"For Arlington home buyers, assistance is still available"

Arlington Citizen-Journal, May 23, 2011
By Patrick Walker, Staff Writer

Tired of renting and looking to buy a home? Officials say the Arlington Housing Authority still has funds left this fiscal year to help with down payments and closing costs.

About 25 slots remain for the zero-interest second-lien loans of up to $7,500. Households that have a disabled member or that are moving into a target area could receive $10,000.

The program is one of several that city leaders have launched in recent years to help promote homeownership, said David Zappasodi, executive director of the housing authority.

"There are still families in our community that are in a situation where they have the income to afford to pay the mortgage payments and they can quality for the mortgage, but they just don't have the savings to get over that hurdle to provide the down payment and cover closing costs as this time." he said.

To qualify, households can earn no more than 80 percent of area median income -- about $38,000 for a single person and $54,000 for a family of four. They must also be able to obtain a mortgage, contribute $1,000 toward the purchase, be first-time buyers and attend homeownership workshops, among other criteria.

Repayment is not required if the buyer lives in the home for a set amount of time, usually five years.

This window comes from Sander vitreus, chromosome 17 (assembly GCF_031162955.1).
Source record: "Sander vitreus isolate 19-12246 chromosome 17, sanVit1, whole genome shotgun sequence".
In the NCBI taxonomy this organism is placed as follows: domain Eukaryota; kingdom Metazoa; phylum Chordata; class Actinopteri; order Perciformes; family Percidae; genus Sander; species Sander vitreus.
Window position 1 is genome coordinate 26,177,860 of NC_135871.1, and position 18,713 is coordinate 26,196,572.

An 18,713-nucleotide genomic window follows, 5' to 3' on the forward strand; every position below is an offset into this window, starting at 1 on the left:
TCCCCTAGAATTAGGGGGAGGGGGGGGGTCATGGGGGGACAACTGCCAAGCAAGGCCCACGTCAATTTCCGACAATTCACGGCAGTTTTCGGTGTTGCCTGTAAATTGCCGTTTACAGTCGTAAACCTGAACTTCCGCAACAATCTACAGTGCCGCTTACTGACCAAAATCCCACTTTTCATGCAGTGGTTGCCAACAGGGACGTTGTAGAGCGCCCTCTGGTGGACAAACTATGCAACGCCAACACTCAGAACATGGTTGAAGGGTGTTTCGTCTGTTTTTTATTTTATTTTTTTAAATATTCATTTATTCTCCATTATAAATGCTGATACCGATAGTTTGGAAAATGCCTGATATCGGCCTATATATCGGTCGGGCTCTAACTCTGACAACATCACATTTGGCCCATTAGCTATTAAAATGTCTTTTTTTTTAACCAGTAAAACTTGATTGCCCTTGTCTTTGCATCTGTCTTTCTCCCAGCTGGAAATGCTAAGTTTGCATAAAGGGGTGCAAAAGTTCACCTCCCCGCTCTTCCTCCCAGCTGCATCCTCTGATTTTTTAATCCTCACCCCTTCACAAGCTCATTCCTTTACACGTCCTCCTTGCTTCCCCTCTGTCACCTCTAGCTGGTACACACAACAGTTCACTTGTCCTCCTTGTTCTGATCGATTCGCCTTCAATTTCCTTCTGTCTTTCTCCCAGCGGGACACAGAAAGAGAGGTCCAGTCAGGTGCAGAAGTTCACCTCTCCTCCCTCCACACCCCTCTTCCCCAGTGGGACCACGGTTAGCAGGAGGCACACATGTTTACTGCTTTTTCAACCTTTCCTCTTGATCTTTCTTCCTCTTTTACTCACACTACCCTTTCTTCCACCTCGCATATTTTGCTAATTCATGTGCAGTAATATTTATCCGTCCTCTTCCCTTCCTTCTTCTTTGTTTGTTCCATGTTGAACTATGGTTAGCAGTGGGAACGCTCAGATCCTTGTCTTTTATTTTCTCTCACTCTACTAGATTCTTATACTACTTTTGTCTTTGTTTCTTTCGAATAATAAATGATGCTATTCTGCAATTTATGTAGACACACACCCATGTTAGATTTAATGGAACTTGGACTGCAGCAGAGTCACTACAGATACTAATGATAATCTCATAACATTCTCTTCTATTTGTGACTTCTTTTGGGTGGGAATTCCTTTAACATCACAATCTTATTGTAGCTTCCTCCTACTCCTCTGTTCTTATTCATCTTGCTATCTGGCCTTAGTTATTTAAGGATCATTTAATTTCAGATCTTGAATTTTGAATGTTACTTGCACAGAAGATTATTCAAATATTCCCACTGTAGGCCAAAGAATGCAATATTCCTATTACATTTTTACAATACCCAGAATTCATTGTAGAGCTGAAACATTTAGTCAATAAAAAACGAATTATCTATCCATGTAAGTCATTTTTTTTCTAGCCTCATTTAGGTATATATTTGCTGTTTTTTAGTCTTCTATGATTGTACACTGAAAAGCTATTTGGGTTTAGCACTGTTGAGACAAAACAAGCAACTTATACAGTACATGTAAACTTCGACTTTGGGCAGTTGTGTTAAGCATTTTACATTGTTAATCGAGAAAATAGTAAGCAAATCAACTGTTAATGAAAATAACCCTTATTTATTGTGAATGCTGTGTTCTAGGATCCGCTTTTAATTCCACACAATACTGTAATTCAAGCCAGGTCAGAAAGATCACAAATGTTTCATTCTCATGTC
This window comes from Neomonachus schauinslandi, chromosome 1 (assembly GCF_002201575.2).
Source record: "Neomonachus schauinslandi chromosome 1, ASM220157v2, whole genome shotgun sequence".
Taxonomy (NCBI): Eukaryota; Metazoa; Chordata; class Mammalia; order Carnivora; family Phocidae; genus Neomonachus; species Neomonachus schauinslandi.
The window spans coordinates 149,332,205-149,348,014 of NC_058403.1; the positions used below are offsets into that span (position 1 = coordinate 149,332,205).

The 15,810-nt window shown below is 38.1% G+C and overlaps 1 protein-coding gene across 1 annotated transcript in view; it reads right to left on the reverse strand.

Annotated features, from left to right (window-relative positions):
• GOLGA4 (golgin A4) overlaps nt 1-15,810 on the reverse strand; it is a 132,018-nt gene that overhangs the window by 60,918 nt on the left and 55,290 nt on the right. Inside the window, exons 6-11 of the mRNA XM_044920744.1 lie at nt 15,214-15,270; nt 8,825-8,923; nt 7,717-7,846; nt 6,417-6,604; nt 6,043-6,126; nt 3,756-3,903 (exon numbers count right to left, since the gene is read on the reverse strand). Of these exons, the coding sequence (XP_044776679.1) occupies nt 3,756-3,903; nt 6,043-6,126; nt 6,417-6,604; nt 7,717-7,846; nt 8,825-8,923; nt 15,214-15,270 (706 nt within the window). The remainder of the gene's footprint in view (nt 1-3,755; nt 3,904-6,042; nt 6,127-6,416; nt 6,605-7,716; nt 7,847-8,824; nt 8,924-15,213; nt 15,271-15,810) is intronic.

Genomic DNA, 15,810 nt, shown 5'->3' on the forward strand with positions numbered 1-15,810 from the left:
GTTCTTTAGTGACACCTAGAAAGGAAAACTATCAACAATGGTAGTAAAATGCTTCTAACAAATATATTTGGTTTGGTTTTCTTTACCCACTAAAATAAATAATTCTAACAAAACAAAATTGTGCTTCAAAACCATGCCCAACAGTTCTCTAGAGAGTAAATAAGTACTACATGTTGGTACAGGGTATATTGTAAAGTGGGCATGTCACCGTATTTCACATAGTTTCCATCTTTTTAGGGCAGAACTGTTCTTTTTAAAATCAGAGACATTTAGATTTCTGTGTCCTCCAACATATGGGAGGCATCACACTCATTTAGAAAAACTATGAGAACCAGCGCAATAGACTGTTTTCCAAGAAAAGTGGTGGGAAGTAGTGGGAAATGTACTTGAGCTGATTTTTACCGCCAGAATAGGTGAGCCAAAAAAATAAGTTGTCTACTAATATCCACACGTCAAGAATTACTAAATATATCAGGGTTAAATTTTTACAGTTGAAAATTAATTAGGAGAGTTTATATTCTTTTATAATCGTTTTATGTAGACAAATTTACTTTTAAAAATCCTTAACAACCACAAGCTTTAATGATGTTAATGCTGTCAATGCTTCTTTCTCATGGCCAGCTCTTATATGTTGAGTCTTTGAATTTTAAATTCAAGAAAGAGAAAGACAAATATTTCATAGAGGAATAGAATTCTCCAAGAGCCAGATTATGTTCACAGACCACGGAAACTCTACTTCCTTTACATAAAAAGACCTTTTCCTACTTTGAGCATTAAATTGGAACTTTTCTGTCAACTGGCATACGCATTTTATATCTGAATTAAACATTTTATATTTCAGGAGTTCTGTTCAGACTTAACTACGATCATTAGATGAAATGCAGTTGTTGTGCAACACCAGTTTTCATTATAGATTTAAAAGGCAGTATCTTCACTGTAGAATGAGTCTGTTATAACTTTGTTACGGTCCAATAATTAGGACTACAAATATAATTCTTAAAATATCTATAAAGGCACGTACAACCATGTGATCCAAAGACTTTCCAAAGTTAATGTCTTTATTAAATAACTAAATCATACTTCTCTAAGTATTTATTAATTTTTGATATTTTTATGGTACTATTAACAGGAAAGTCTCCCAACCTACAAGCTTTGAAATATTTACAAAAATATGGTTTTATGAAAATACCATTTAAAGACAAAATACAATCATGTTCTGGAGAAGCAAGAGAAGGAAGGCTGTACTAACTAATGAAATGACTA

Officials with Tarrant County Housing Partnership, which administers the Arlington program and similar ones in other cities, say clients tend to be public servants, young professionals, service and hospitality workers, and single-parent families of all backgrounds who are anxious to become homeowners.

The housing partnership holds free orientation sessions, including one at the Central Library in Arlington on June 8.

"A lot of people are not sure whether they meet the income requirements," said Donna VanNess, president of the housing partnership. "So we go over that with them."

Steve and Celestina Kubicki and their three young boys are set to close on their house in north Fort Worth on May 31. Celestina Kubicki, who holds bachelor's and master's degrees from Texas Woman's University, works in the medical field while her husband is in school.

They qualified for $14,999 from Fort Worth's home buyer assistance program, making the amount they'll finance about $88,000.

Just as valuable as the financial help, Celestina Kubicki said, is the counseling for budgeting and improving credit scores.

"Now we have savings, even though money is tight," she said. "We realize how important that is."

That fewer people have taken advantage of the assistance program this year is not a total surprise, VanNess said.

On one hand, she said, the federal tax credit for first-time home buyers is gone and lenders have tightened borrowing requirements. On the other, housing prices are down and there is ample inventory to choose from -- meaning it could be a good